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Feeling Off? It Could Be ‘Ambient’ Stress


Aug. 1, 2022 Time Health

More than 36% of U.S. adults experienced symptoms of anxiety or depression in August 2020, according to the U.S. Centers for Disease Control and Prevention. By January 2021, the number was above 40%.

It’s not hard to see why. A novel and scary virus was spreading without vaccines to slow it. Cities and states were in various degrees of lockdown for much of 2020, with many people forgoing special occasions and visits with friends and family. Isolation and fear were widespread, and people had every reason to feel acutely stressed.

But even as lockdowns lifted, people got vaccinated, and life resumed more of its normal rhythms, many people continued to feel…off. In an American Psychological Association survey published in October 2021, 75% of people said they’d recently experienced consequences of stress, including headaches, sleep issues, fatigue, and feeling overwhelmed.

Now, more than two years into the pandemic, many people still haven’t bounced back. One reason could be “ambient stress”—or “stress that’s running in the background, below the level of consciousness,” says New York-based clinical psychologist Laurie Ferguson, who is director of education development at the Global Healthy Living Foundation, a nonprofit that supports people with chronic illnesses.

“There’s something amiss, but we’re not registering it all the time,” Ferguson says. “We’re always just a little bit off balance. We kind of function at a level like everything’s fine and things are normal, when in fact, they’re not.”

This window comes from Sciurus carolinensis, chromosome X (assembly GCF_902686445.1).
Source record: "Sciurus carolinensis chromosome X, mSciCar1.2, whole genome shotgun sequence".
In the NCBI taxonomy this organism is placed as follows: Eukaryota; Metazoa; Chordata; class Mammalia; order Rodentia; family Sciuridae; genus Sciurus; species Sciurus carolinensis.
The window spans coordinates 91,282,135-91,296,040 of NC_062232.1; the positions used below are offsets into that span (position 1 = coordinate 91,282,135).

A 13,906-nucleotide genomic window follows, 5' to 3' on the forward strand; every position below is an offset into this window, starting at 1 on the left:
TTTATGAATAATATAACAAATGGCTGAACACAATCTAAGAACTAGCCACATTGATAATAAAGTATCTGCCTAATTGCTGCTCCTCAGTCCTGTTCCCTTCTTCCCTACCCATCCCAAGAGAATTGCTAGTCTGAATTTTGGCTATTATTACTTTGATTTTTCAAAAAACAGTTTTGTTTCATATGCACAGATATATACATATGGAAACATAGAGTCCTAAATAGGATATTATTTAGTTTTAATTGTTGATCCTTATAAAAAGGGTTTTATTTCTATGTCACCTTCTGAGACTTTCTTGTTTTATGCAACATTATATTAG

In a 1983 article published in the journal Environment and Behavior, researcher Joan Campbell described ambient stressors as those that are chronic and negative, cannot be substantively changed by an individual, usually do not cause immediate threats to life (but can be damaging over time), and are perceptible but often unnoticed. “Over the long run,” Campbell wrote, these stressors could affect “motivation, emotions, attention, [physical] health, and behavior.”

Campbell cited examples like pollution and traffic noise, but it’s also an apt description of this stage of the pandemic. In March 2020, the pandemic was an in-your-face stressor—one that, at least for many people, felt urgent and all-consuming. Two years later, most people have adapted, to some degree. Most people are vaccinated, the news isn’t broadcasting the latest case counts 24/7, and life looks closer to 2019 than 2020. But, whether we’re conscious of it or not, we’re still bearing the psychic toll of two years of death, disease, upheaval, and uncertainty, as well as smaller disruptions like changes to our social or work lives, Ferguson says.

Even ambient stress can have health consequences, as Campbell pointed out. Humans evolved to deal with short-term stressors, but we’re not as good at coping with chronic stress, explains Laura Grafe, an assistant professor of psychology at Bryn Mawr College. Chronic stress has been linked to conditions including high blood pressure, diabetes, sleep issues, and mental health and cognitive disorders.

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